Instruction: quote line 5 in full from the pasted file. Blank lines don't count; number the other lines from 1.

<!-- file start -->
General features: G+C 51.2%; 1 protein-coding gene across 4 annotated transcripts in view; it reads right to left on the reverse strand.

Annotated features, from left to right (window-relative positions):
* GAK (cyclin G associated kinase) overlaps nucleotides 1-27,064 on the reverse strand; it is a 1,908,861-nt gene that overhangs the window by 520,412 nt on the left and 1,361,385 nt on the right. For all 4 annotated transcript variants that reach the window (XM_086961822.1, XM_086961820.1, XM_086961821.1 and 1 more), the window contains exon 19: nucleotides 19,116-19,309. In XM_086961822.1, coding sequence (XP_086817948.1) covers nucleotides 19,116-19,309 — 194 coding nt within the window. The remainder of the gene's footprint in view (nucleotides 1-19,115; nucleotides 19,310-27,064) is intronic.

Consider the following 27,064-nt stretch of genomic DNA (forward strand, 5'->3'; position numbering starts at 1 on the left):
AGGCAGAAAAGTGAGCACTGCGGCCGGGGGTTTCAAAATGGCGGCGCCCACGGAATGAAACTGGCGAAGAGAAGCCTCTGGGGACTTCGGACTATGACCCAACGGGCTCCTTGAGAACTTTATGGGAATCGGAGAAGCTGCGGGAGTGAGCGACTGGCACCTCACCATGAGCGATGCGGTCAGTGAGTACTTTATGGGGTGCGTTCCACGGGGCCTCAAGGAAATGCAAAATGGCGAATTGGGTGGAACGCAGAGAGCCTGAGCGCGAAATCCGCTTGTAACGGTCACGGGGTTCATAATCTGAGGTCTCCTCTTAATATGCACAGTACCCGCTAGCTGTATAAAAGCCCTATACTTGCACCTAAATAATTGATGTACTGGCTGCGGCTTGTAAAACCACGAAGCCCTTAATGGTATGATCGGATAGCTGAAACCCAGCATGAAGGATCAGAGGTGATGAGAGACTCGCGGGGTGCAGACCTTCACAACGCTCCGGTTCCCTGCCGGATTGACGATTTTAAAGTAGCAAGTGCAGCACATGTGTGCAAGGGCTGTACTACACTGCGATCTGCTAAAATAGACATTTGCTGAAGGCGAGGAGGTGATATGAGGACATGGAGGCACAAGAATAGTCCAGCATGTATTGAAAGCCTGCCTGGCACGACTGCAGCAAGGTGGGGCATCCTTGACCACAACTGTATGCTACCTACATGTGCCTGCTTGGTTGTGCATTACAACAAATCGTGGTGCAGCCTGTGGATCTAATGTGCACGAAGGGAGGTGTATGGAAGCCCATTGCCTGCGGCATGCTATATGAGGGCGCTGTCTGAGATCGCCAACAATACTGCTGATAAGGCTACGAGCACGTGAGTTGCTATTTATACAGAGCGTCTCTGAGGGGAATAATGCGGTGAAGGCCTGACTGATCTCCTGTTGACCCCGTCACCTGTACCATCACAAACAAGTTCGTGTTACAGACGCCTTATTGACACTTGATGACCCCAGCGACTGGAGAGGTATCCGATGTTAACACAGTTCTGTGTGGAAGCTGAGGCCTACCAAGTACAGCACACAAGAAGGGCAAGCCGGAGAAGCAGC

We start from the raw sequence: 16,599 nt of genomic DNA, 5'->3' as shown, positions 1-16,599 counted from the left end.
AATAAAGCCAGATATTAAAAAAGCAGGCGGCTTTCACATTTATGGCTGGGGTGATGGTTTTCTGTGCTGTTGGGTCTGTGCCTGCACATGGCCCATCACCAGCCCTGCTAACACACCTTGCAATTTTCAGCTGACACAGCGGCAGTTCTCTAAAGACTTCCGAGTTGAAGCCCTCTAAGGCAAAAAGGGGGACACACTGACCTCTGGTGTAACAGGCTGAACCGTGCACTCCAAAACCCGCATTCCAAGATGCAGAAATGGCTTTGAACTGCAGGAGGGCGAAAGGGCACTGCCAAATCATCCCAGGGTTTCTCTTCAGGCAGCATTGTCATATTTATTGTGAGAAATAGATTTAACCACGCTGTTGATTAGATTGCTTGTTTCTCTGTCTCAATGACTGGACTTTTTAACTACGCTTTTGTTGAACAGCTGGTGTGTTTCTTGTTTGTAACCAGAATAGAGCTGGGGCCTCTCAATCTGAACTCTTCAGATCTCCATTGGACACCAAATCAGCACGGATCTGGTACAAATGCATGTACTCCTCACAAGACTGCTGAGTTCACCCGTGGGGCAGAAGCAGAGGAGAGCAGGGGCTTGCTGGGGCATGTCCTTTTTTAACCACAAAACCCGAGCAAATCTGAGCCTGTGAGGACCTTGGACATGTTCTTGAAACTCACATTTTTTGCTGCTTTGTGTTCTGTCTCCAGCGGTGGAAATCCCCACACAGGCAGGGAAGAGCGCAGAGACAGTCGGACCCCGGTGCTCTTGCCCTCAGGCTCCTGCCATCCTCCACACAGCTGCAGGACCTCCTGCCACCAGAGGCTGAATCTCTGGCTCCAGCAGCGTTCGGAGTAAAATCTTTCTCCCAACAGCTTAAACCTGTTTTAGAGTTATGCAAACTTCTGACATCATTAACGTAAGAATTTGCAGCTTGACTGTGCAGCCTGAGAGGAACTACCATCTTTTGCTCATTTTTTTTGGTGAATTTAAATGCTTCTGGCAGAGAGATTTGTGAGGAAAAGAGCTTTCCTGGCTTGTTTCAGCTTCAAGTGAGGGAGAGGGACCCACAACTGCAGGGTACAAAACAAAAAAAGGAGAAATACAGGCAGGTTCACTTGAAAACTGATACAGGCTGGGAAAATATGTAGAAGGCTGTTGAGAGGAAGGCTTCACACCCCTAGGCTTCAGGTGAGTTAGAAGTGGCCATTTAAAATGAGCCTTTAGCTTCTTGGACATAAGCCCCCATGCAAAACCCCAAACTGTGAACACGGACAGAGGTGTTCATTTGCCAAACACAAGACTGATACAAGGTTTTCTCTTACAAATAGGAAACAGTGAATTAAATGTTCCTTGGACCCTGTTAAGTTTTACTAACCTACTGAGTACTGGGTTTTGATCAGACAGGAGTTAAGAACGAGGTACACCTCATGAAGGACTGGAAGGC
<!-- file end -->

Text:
AGGCAGAAAAGTGAGCACTGCGGCCGGGGGTTTCAAAATGGCGGCGCCCACGGAATGAAACTGGCGAAGAGAAGCCTCTGGGGACTTCGGACTATGACCCAACGGGCTCCTTGAGAACTTTATGGGAATCGGAGAAGCTGCGGGAGTGAGCGACTGGCACCTCACCATGAGCGATGCGGTCAGTGAGTACTTTATGGGGTGCGTTCCACGGGGCCTCAAGGAAATGCAAAATGGCGAATTGGGTGGAACGCAGAGAGCCTGAGCGCGAAATCCGCTTGTAACGGTCACGGGGTTCATAATCTGAGGTCTCCTCTTAATATGCACAGTACCCGCTAGCTGTATAAAAGCCCTATACTTGCACCTAAATAATTGATGTACTGGCTGCGGCTTGTAAAACCACGAAGCCCTTAATGGTATGATCGGATAGCTGAAACCCAGCATGAAGGATCAGAGGTGATGAGAGACTCGCGGGGTGCAGACCTTCACAACGCTCCGGTTCCCTGCCGGATTGACGATTTTAAAGTAGCAAGTGCAGCACATGTGTGCAAGGGCTGTACTACACTGCGATCTGCTAAAATAGACATTTGCTGAAGGCGAGGAGGTGATATGAGGACATGGAGGCACAAGAATAGTCCAGCATGTATTGAAAGCCTGCCTGGCACGACTGCAGCAAGGTGGGGCATCCTTGACCACAACTGTATGCTACCTACATGTGCCTGCTTGGTTGTGCATTACAACAAATCGTGGTGCAGCCTGTGGATCTAATGTGCACGAAGGGAGGTGTATGGAAGCCCATTGCCTGCGGCATGCTATATGAGGGCGCTGTCTGAGATCGCCAACAATACTGCTGATAAGGCTACGAGCACGTGAGTTGCTATTTATACAGAGCGTCTCTGAGGGGAATAATGCGGTGAAGGCCTGACTGATCTCCTGTTGACCCCGTCACCTGTACCATCACAAACAAGTTCGTGTTACAGACGCCTTATTGACACTTGATGACCCCAGCGACTGGAGAGGTATCCGATGTTAACACAGTTCTGTGTGGAAGCTGAGGCCTACCAAGTACAGCACACAAGAAGGGCAAGCCGGAGAAGCAGC